"I'm really interested in working together not only on policing but on alternatives to policing," she said.

Chan said that despite some LGBTQ leaders urging her to vote against Walker, she has changed her mind from the 2022 vote. "Commissioner Walker and I met and discussed what we can do to find common ground," she said of her talking to Walker in the time since she'd served on the police commission.

Dorsey, who before joining the board had served as Police Chief William Scott's communications director, said that Walker "is uniquely qualified to serve in this post."

Melgar and Stefani brought up Walker's work to help get SFPD to 30% female officers by 2030, a goal of Scott's. Melgar said that statistics show that police departments with more women officers have better outcomes regarding reform and other issues.

"Commissioner Walker is the only police commissioner who's been interested in this and shown up," Melgar said.

Mandelman said he's known Walker for decades.


Ronen, Preston, and Walton said they would not vote for Walker because of her comment at last week's rules panel that non-police officers shouldn't be making policy.

"I think the opposite," Ronen said, adding the point of the police commission is civilian oversight.

Preston said he didn't think Walker was the best fit for the police commission. (Walker had previously served on the building inspection and arts commissions.)

Walton said that he walked into the rules meeting intending to support Walker but changed his mind. "She also advocated to decrease the role of the police commission — the very body she wants to serve on," he said.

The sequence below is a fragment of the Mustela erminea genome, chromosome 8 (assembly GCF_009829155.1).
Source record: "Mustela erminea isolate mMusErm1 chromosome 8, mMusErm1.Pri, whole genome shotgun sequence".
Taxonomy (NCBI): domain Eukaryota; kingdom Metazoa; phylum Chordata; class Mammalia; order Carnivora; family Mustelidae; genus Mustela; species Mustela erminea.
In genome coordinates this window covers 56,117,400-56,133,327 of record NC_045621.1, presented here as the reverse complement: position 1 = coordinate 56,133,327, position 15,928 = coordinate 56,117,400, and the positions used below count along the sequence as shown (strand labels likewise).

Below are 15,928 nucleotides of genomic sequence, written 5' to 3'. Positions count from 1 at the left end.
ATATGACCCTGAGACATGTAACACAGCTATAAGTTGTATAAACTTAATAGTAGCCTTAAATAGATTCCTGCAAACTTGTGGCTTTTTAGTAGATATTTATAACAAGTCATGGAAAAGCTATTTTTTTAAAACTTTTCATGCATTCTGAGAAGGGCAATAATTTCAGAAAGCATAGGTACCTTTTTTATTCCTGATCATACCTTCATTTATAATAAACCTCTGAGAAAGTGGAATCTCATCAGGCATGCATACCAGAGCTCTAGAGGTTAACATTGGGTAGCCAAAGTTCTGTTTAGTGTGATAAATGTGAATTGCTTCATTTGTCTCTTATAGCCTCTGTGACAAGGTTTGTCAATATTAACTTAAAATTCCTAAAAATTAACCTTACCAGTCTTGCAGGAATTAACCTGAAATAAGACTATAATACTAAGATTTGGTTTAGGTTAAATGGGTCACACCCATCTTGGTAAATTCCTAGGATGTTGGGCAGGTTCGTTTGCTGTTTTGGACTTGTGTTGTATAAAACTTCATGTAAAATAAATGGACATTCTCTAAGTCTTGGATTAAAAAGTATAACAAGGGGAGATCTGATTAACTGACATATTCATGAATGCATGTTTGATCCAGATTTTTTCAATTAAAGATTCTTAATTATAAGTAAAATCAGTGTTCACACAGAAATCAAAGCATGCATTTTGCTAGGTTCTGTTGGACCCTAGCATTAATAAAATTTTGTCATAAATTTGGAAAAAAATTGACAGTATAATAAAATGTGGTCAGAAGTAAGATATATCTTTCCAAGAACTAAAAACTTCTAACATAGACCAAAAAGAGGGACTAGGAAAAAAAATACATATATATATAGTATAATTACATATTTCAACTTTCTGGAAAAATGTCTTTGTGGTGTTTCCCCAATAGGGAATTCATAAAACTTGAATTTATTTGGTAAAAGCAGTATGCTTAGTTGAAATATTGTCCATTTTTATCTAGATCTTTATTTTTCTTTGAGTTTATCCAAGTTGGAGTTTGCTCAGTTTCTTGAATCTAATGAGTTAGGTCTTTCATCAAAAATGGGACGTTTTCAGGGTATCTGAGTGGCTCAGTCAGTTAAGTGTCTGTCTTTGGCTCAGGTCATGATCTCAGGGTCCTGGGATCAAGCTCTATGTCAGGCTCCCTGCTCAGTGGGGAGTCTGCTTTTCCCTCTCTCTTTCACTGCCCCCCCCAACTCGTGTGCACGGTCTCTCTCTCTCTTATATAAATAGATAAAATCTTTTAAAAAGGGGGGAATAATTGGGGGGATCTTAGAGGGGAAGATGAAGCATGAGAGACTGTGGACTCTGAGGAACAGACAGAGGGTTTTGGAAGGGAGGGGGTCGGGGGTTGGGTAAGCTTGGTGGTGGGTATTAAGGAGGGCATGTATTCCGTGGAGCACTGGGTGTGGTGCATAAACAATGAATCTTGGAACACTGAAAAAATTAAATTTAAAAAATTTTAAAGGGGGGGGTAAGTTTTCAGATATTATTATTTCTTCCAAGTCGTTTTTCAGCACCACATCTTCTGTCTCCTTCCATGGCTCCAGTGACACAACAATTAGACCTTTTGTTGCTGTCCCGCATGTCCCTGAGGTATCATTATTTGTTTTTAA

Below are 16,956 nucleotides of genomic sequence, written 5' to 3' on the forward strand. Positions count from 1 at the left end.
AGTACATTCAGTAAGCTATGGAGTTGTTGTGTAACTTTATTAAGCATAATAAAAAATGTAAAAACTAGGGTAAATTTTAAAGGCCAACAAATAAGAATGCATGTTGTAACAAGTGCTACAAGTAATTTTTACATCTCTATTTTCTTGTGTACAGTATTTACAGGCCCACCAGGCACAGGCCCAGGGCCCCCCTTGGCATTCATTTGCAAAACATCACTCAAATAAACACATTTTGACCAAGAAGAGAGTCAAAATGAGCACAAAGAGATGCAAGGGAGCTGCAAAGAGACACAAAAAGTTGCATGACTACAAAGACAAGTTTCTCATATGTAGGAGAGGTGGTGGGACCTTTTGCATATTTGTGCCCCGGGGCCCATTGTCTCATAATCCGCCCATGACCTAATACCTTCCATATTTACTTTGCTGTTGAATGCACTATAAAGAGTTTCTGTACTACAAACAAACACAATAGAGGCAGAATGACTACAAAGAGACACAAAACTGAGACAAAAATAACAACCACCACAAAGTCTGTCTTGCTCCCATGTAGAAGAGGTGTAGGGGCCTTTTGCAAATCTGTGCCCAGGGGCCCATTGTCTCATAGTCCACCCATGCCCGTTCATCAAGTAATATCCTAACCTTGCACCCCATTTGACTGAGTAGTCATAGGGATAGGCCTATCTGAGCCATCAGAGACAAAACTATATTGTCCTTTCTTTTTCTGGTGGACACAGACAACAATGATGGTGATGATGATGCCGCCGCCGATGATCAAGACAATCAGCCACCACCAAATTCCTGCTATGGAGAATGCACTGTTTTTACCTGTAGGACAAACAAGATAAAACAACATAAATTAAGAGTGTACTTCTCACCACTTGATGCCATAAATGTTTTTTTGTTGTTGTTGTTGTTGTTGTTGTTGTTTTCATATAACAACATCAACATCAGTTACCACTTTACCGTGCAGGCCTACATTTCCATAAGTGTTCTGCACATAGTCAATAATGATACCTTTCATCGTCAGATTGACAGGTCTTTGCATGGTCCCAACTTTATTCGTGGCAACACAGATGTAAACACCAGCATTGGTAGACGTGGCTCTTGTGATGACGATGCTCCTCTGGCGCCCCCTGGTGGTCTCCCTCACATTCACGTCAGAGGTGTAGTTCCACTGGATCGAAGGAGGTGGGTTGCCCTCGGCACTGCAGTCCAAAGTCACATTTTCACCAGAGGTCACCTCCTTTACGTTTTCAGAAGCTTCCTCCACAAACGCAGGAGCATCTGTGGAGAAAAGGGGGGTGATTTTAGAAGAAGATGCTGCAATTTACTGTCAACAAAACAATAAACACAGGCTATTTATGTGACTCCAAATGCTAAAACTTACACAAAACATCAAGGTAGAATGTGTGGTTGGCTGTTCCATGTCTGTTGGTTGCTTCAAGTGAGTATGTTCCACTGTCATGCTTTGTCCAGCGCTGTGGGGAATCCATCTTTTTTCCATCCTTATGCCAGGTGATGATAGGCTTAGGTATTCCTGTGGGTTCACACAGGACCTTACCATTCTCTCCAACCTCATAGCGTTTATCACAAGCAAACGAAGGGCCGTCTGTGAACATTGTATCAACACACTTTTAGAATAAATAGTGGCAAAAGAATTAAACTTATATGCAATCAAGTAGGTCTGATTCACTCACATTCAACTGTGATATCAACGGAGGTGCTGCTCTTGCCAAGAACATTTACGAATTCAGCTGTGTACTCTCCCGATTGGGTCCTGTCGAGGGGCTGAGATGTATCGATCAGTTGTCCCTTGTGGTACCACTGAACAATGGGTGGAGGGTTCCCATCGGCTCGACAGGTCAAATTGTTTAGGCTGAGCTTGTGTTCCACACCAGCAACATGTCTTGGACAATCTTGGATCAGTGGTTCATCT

Rules meeting

At the June 3 rules committee meeting, Walker at one point said, "there is way too much input from people who aren't cops." That comment stuck with Safaí, who repeatedly mentioned it. He was also critical of Walker's support for Prop E.

"Should we have a police commission?" Safaí asked Walker at one point.

"Yes," Walker responded.

Walker said that she supports all of the reforms the SFPD is undertaking, including meeting many of the 272 recommendations made by the U.S. Department of Justice after the SFPD asked it to review the department following a series of officer-involved shootings and high-profile misconduct cases in 2016, according to the department's website.

Walker also said that she supports the technology reforms that were part of Prop E, which was championed by Breed and Safer San Francisco.

"It makes it easier for officers to follow the rules, and I think we're going to be more effective," she said.

But Safaí noted that Prop E "did a number of things that take things out of the police commission's hands," including SFPD's pursuit policy. He said that prior to Prop E's passage, San Francisco had one of the most reputable pursuit policies. It was his understanding, he said, that under that policy officers would need to call in and get a "green light" from a captain in order to engage in a pursuit.

"Prop E removes that," he said.

In a phone interview June 4, Walker said it was ironic that her hearing came at the same time that Breed was raising the Pride flag at City Hall.

"As the flag was being raised, I was being attacked," she said.

She also took issue with Safaí asking if she was sure she had the time to commit to the commission.

"I have the time," she said at the meeting.

Updated, 6/12/24: This article has been updated with Ms. Walker getting sworn in.